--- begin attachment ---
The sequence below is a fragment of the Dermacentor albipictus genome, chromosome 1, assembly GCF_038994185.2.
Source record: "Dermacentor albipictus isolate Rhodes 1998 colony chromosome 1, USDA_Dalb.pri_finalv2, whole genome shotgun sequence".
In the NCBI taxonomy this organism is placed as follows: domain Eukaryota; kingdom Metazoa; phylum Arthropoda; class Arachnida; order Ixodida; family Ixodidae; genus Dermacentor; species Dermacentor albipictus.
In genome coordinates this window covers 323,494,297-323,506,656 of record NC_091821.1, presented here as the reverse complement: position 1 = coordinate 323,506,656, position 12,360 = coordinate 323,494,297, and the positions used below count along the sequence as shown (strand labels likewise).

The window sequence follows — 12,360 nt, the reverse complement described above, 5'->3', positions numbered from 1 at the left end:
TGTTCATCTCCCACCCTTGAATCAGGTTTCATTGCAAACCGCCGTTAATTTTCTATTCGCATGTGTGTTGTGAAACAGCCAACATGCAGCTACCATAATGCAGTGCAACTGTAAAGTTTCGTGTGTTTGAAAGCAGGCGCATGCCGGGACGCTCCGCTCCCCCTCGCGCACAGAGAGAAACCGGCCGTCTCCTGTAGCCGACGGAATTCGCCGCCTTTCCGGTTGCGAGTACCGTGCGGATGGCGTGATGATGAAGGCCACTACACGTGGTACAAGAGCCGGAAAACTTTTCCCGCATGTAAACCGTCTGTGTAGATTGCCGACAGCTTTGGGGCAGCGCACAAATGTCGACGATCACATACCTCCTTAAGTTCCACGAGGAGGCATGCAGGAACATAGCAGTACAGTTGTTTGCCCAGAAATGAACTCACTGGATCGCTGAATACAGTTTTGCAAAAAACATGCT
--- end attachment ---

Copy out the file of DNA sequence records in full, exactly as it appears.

The sequence below is a fragment of the Dermacentor albipictus genome, chromosome 1, assembly GCF_038994185.2.
Source record: "Dermacentor albipictus isolate Rhodes 1998 colony chromosome 1, USDA_Dalb.pri_finalv2, whole genome shotgun sequence".
In the NCBI taxonomy this organism is placed as follows: domain Eukaryota; kingdom Metazoa; phylum Arthropoda; class Arachnida; order Ixodida; family Ixodidae; genus Dermacentor; species Dermacentor albipictus.
In genome coordinates this window covers 323,494,297-323,506,656 of record NC_091821.1, presented here as the reverse complement: position 1 = coordinate 323,506,656, position 12,360 = coordinate 323,494,297, and the positions used below count along the sequence as shown (strand labels likewise).

The window sequence follows — 12,360 nt, the reverse complement described above, 5'->3', positions numbered from 1 at the left end:
TGTTCATCTCCCACCCTTGAATCAGGTTTCATTGCAAACCGCCGTTAATTTTCTATTCGCATGTGTGTTGTGAAACAGCCAACATGCAGCTACCATAATGCAGTGCAACTGTAAAGTTTCGTGTGTTTGAAAGCAGGCGCATGCCGGGACGCTCCGCTCCCCCTCGCGCACAGAGAGAAACCGGCCGTCTCCTGTAGCCGACGGAATTCGCCGCCTTTCCGGTTGCGAGTACCGTGCGGATGGCGTGATGATGAAGGCCACTACACGTGGTACAAGAGCCGGAAAACTTTTCCCGCATGTAAACCGTCTGTGTAGATTGCCGACAGCTTTGGGGCAGCGCACAAATGTCGACGATCACATACCTCCTTAAGTTCCACGAGGAGGCATGCAGGAACATAGCAGTACAGTTGTTTGCCCAGAAATGAACTCACTGGATCGCTGAATACAGTTTTGCAAAAAACATGCT